Evolving thresholds for liver transplantation in hepatocellular carcinoma: A Western experience

Michelle R. Ju, Adam C. Yopp

Research output: Contribution to journalReview articlepeer-review

5 Scopus citations


Hepatocellular carcinoma (HCC) is the second leading cause of cancer-related deaths worldwide. Once considered an experimental treatment with dismal survival rates, liver transplantation for HCC entered a new era with the establishment of the Milan criteria over 20 years ago. In the modern post-Milan-criteria era, 5-year survival outcomes are now upwards of 70% in select patients. Liver transplantation (LT) is now considered the optimal treatment for patients with moderate to severe cirrhosis and HCC, and the rates of transplantation in the United States are continuing to rise. Several expanded selection criteria have been proposed for determining which patients with HCC should be candidates for undergoing LT with similar overall and recurrence-free survival rates to patients within the Milan criteria. There is also a growing experience with downstaging of patients who fall outside conventional LT criteria at the time of HCC diagnosis with the goal of tumor shrinkage via locoregional therapies to become a candidate for transplantation. The aim of this review article is to characterize the various patient selection criteria for LT, discuss balancing organ stewardship with outcome measures in HCC patients, present evidence on the role of downstaging for large tumors, and explore future directions of LT for HCC.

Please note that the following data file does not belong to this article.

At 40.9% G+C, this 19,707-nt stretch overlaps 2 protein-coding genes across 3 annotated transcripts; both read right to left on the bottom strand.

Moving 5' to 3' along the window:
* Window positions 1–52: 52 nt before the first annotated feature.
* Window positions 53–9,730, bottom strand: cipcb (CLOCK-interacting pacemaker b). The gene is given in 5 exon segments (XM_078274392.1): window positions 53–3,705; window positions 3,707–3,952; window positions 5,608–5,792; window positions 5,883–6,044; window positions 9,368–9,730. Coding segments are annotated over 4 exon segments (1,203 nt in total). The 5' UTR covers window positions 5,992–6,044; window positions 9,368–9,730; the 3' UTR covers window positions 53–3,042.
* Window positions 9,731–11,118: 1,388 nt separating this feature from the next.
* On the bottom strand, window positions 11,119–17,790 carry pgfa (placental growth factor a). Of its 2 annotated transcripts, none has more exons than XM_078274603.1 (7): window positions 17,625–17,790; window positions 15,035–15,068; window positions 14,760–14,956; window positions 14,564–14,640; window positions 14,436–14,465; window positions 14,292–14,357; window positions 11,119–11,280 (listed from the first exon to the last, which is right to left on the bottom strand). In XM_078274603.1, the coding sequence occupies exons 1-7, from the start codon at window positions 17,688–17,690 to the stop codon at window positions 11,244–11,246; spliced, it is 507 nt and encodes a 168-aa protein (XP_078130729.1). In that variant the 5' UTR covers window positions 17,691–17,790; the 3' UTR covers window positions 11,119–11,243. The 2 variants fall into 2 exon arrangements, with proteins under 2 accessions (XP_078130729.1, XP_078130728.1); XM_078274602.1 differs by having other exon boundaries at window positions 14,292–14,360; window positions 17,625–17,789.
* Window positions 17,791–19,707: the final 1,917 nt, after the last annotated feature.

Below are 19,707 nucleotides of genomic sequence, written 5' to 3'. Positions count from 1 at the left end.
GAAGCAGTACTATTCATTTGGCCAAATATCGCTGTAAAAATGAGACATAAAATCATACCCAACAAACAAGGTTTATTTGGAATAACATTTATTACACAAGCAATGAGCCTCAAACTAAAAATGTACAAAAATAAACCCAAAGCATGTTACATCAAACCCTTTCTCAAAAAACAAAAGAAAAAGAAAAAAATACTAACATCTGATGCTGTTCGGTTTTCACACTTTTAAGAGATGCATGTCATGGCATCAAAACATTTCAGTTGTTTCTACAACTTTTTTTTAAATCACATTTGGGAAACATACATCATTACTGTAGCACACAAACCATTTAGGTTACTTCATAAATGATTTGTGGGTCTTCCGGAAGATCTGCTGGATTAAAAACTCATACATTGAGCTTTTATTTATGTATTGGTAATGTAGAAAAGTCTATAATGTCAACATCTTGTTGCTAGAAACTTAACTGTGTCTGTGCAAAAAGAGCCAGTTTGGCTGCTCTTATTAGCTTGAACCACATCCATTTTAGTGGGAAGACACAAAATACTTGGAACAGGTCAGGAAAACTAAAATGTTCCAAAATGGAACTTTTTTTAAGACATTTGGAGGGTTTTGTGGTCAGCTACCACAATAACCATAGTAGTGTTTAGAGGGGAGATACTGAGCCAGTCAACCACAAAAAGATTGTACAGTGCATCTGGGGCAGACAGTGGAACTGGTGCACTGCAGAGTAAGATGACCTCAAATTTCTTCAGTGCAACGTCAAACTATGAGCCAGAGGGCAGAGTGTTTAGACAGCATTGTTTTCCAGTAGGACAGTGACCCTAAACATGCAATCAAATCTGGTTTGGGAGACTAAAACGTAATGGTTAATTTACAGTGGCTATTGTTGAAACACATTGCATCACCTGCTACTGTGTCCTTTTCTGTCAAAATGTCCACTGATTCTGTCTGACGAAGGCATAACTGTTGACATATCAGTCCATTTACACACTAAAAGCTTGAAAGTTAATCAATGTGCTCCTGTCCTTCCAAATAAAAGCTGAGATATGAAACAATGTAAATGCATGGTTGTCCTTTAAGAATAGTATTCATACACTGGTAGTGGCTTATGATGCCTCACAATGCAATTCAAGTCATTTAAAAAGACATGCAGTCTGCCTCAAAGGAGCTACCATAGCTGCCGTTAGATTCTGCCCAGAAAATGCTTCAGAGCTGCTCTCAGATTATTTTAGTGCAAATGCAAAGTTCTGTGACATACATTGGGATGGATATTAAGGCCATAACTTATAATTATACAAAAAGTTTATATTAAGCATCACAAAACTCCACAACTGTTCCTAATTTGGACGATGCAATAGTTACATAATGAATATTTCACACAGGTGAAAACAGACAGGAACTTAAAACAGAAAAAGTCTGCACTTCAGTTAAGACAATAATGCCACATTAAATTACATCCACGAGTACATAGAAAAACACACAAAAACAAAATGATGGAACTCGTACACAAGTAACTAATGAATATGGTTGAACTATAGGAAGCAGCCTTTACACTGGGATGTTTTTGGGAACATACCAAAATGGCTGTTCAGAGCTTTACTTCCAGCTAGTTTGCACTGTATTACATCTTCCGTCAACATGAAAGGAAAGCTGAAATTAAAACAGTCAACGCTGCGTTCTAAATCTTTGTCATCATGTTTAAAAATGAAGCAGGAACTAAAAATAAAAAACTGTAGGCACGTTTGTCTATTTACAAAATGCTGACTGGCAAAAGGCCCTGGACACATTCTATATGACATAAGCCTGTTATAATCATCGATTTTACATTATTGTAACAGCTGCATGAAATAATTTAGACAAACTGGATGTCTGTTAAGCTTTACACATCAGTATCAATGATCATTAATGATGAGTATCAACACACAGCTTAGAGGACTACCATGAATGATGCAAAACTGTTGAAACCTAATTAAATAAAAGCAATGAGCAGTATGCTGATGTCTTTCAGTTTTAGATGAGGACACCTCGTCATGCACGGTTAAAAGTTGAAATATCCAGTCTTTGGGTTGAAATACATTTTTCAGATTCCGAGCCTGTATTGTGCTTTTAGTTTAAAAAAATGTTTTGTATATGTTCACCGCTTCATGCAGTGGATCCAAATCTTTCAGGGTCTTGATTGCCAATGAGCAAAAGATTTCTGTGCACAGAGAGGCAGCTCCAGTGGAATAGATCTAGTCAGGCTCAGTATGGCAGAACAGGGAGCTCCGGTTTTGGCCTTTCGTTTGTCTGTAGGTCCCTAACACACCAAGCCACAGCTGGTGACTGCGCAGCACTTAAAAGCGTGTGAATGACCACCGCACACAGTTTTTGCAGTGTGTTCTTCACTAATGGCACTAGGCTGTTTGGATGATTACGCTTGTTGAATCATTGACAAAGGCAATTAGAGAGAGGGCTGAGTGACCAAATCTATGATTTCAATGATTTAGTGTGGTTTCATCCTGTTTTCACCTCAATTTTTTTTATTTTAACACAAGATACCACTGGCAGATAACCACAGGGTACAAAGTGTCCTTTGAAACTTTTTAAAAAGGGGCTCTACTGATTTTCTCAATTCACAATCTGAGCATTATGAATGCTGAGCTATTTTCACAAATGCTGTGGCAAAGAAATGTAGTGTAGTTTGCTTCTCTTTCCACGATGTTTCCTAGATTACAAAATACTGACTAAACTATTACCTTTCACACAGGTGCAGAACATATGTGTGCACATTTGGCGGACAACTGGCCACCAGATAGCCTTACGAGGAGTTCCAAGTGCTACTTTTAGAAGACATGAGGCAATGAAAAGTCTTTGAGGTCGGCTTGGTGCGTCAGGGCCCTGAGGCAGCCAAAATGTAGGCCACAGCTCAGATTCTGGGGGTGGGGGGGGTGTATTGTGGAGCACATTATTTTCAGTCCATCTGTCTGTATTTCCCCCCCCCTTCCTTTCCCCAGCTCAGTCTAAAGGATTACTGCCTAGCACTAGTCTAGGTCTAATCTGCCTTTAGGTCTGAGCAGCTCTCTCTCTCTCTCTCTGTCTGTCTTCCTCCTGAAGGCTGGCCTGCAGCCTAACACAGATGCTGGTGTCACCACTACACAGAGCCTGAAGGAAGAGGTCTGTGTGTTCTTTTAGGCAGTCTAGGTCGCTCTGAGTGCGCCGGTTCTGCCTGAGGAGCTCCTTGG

Original languageEnglish (US)
Pages (from-to)208-215
Number of pages8
JournalAnnals of Gastroenterological Surgery
Issue number3
StatePublished - May 1 2020


  • hepatocellular carcinoma
  • liver transplant selection
  • organ stewardship
  • transplant criteria
  • transplantation

ASJC Scopus subject areas

  • Gastroenterology
  • Surgery


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